Tuesday, October 25, 2016

Review: A Little Life by Hanya Yanagihara

Long and short listed for just about every award out there, I picked up Hanya Yanagihara's A Little Life and read about 100-150 pages before putting it down for months because I was struggling to keep my eyes open as I read. The continued raves convinced me to give it another go though and this time I pushed on to the end. Now here comes the heresy about this much lauded book: I was bored. There was plenty that should have inspired an emotional response but it didn’t because I never felt any connection with the characters. In fact, I rooted for the end I knew must come and I wanted it to come far sooner than it did.

Be warned that spoilers will follow in the below paragraphs.

Ostensibly the story of four friends who meet in college, one character quickly takes over the narrative. Even to his closest friends, Jude remains an enigma. They only know him from the moment he enters their lives, never sharing any personal information, staying infuriatingly blank. His history is slowly, over the course of the novel, revealed to the reader and it is a terrible, horror filled history indeed. Jude is literally and figuratively crippled by his childhood, and understandably so given the magnitude of wrongs done to him. That these terrible wrongs would define his life forever is certainly believable. That wasn’t the problem. The problem was that there was so much else that wasn’t believable. That this secretive and unknowable person should inspire such love and loyalty from close to everyone around him is not quite believable. Only one person in his adulthood treats him as he expects to be treated and that character is drawn so firmly evil that he was a caricature who only exists briefly in the story to reinforce Jude’s unworthiness to himself.  That Jude and all three of his closest friends would be wild successes in their chosen fields, Jude a ruthless attorney, JB an artist of such renown that MOMA wanted one of his paintings, Malcolm a celebrated architect, and Willem a famed actor on both stage and screen, stretches credibility. That one of Jude’s professors feels such a connection to his enigmatic, culinarily skilled student that he and his wife fall in love and welcome Jude into their family is head shaking. That every single grown man that Jude encountered before college was a sexual predator/pedophile and attracted to him, and I'm not just talking about the creepy men that Brother Luke finds for him (yes, he was beautiful and all that but...) and then all but one notable exception after college was practically sainted is a strange and incredibly unlikely dichotomy.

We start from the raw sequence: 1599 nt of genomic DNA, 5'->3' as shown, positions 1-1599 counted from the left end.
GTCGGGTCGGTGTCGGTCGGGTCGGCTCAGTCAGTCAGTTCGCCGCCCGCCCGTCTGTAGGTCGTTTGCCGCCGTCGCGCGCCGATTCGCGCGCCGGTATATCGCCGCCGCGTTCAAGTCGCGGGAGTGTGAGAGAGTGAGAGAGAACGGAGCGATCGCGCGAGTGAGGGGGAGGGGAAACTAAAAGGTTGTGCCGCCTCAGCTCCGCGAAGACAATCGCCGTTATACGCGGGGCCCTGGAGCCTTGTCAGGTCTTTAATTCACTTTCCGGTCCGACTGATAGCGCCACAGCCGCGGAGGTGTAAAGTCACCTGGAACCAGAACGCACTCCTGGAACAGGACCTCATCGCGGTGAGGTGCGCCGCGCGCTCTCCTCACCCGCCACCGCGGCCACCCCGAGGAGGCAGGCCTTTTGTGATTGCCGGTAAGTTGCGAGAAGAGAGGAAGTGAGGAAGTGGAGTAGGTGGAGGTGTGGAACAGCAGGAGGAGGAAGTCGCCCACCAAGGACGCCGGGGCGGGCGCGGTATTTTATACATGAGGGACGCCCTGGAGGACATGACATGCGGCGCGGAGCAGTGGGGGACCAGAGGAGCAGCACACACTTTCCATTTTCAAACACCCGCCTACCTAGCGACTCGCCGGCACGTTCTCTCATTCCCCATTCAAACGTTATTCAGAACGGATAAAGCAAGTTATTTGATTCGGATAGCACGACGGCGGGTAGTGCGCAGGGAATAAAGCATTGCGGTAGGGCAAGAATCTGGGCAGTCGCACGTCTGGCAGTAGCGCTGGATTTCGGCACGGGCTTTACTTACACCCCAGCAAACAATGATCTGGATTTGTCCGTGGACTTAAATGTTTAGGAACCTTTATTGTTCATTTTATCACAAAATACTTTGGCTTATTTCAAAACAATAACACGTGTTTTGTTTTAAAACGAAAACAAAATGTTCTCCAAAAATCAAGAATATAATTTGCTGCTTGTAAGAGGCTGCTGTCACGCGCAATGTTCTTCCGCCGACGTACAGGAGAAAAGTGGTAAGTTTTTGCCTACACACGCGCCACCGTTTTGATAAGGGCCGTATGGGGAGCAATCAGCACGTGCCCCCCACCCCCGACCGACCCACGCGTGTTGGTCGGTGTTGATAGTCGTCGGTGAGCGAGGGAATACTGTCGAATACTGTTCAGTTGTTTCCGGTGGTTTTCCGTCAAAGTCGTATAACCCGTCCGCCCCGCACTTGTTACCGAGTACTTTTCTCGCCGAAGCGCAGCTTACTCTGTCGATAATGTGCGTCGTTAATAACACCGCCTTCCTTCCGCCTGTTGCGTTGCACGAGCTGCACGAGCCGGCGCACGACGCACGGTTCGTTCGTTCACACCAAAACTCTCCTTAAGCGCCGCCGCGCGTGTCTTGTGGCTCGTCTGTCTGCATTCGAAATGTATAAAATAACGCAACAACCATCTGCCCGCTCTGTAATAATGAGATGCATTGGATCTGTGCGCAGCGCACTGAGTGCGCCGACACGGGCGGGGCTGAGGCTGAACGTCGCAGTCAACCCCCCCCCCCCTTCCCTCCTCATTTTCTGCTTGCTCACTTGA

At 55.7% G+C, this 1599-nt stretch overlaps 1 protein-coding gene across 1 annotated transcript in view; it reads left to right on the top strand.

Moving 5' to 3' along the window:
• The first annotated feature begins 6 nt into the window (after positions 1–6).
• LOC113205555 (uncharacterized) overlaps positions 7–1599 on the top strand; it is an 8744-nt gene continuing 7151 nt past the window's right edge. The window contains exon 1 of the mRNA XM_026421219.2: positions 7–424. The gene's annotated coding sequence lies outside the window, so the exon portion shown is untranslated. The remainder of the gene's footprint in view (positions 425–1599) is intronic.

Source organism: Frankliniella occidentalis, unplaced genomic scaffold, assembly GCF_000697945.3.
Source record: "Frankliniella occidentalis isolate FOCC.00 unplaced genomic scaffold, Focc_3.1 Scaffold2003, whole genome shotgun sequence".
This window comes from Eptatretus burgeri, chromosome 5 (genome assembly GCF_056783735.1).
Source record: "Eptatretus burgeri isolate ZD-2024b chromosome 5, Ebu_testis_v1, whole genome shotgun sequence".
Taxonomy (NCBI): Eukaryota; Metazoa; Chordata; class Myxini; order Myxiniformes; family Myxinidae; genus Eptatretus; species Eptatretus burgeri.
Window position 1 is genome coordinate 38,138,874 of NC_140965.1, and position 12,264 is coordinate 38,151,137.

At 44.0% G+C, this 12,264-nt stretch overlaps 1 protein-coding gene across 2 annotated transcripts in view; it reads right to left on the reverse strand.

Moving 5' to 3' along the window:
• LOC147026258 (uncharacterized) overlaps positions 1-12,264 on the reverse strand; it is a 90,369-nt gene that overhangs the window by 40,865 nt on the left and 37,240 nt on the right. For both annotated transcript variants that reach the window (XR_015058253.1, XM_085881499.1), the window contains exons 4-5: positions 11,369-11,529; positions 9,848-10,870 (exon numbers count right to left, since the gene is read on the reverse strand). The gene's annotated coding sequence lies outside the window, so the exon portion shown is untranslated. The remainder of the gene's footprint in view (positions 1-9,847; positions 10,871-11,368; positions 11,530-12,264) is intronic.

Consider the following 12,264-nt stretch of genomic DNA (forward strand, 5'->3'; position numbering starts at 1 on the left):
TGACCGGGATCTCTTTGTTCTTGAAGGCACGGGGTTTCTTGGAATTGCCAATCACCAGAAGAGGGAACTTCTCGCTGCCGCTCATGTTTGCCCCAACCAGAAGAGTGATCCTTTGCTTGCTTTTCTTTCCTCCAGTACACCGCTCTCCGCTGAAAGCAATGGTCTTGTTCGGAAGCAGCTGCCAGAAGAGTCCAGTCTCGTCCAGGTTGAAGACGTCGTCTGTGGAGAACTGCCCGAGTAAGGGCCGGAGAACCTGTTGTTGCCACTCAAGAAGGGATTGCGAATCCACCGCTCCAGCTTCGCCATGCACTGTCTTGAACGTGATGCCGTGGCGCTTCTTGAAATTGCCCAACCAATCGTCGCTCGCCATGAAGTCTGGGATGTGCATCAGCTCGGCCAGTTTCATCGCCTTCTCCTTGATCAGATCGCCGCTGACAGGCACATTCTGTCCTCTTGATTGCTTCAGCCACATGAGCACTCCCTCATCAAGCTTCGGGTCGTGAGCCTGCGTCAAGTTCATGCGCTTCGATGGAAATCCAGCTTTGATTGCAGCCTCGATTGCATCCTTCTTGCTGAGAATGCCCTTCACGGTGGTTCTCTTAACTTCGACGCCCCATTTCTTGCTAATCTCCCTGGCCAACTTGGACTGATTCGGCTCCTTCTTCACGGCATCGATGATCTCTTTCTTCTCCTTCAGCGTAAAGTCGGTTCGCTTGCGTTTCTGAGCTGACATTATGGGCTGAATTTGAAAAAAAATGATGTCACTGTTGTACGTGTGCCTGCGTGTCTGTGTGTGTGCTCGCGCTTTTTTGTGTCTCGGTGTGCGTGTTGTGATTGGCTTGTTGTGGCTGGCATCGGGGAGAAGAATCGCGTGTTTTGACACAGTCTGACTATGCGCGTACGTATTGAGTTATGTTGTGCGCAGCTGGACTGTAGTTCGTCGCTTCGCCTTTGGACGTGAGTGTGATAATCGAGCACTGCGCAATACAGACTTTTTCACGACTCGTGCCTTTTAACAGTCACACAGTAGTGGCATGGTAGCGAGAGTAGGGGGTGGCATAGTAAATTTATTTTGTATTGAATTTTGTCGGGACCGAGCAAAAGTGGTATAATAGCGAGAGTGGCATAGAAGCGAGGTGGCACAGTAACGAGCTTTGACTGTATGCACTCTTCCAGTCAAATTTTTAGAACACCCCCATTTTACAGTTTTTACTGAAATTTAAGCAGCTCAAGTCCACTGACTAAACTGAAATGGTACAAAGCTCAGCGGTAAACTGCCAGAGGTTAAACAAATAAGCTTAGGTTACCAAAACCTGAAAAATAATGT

Credibility is not the only thing that stymied me about the book either.  There is scant character development of anyone but Jude and there's not much development of him either as we have to take it on faith that despite his ongoing struggles to feel worthy, he overcame everything to become who he is presented as in his adult life. There's no credible transition from the abused child to the steely and determined lawyer. There's no nuance here; everyone is either/or. Two of the four friends in this life-saving and amazing friendship essentially disappear from the novel for large chunks of time and the friendship itself presents problems. Nothing in Jude's character makes the reader understand how he comes to trust not only these three college friends, but also his doctor and his professor to the extent he does. All of this is just presented as a fait accompli although trust to this extreme would be a serious, hard earned accomplishment in someone with his background. The narrative was overwritten to the point that this reader wished that the story would just get on with it already (and I'm not proud to admit that I just wanted Jude to die already because I was tired of him--clearly not the visceral reaction Yanagihara was going for). The story felt endless and the reoccurring scenes of sexual abuse started to feel as if they were included for a prurient reaction rather than to add depth to the story. Even Jude's understandable despair got old in this drawn out telling. I know every prize committee on the planet thought it was amazing. I thought it was an exercise in lengthy tedium. In short, I just didn’t get it. And it was a very long commitment to come away feeling this way about it. I wasn’t emotionally drained by the story, I was disappointed, a far less welcome feeling after 800 plus pages.


  1. Wow, what a reaction. I have this one waiting but something has made me resist picking it up. I've put it off to my resistance to books that are over-hyped but I haven't heard anyone say it was boring. I'll get to it eventually. Thanks for an insightful review that gives the other side of the reader's story.

  2. Well-said, Kristen! My sentiments exactly. I've been waiting for somebody ,anybody, else to feel the same way.


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